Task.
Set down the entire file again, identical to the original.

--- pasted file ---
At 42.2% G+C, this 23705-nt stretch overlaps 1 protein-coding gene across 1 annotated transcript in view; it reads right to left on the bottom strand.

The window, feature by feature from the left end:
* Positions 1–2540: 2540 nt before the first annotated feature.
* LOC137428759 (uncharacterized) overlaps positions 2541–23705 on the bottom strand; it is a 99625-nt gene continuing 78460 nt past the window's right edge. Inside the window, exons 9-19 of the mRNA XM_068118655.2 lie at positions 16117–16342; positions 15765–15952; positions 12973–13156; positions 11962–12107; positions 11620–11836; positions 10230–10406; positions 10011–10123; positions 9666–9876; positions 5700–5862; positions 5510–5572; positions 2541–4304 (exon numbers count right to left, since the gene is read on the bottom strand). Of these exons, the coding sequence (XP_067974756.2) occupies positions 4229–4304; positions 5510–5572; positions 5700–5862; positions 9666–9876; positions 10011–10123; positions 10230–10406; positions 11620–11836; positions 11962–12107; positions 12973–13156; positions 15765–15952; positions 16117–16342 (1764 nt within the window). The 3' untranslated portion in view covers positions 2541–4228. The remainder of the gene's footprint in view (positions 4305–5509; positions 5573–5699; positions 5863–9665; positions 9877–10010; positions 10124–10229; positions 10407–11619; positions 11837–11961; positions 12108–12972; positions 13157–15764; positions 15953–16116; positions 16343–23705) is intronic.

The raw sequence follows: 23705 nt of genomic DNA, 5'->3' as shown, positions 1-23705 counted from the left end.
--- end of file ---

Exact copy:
At 42.2% G+C, this 23705-nt stretch overlaps 1 protein-coding gene across 1 annotated transcript in view; it reads right to left on the bottom strand.

The window, feature by feature from the left end:
* Positions 1–2540: 2540 nt before the first annotated feature.
* LOC137428759 (uncharacterized) overlaps positions 2541–23705 on the bottom strand; it is a 99625-nt gene continuing 78460 nt past the window's right edge. Inside the window, exons 9-19 of the mRNA XM_068118655.2 lie at positions 16117–16342; positions 15765–15952; positions 12973–13156; positions 11962–12107; positions 11620–11836; positions 10230–10406; positions 10011–10123; positions 9666–9876; positions 5700–5862; positions 5510–5572; positions 2541–4304 (exon numbers count right to left, since the gene is read on the bottom strand). Of these exons, the coding sequence (XP_067974756.2) occupies positions 4229–4304; positions 5510–5572; positions 5700–5862; positions 9666–9876; positions 10011–10123; positions 10230–10406; positions 11620–11836; positions 11962–12107; positions 12973–13156; positions 15765–15952; positions 16117–16342 (1764 nt within the window). The 3' untranslated portion in view covers positions 2541–4228. The remainder of the gene's footprint in view (positions 4305–5509; positions 5573–5699; positions 5863–9665; positions 9877–10010; positions 10124–10229; positions 10407–11619; positions 11837–11961; positions 12108–12972; positions 13157–15764; positions 15953–16116; positions 16343–23705) is intronic.

The raw sequence follows: 23705 nt of genomic DNA, 5'->3' as shown, positions 1-23705 counted from the left end.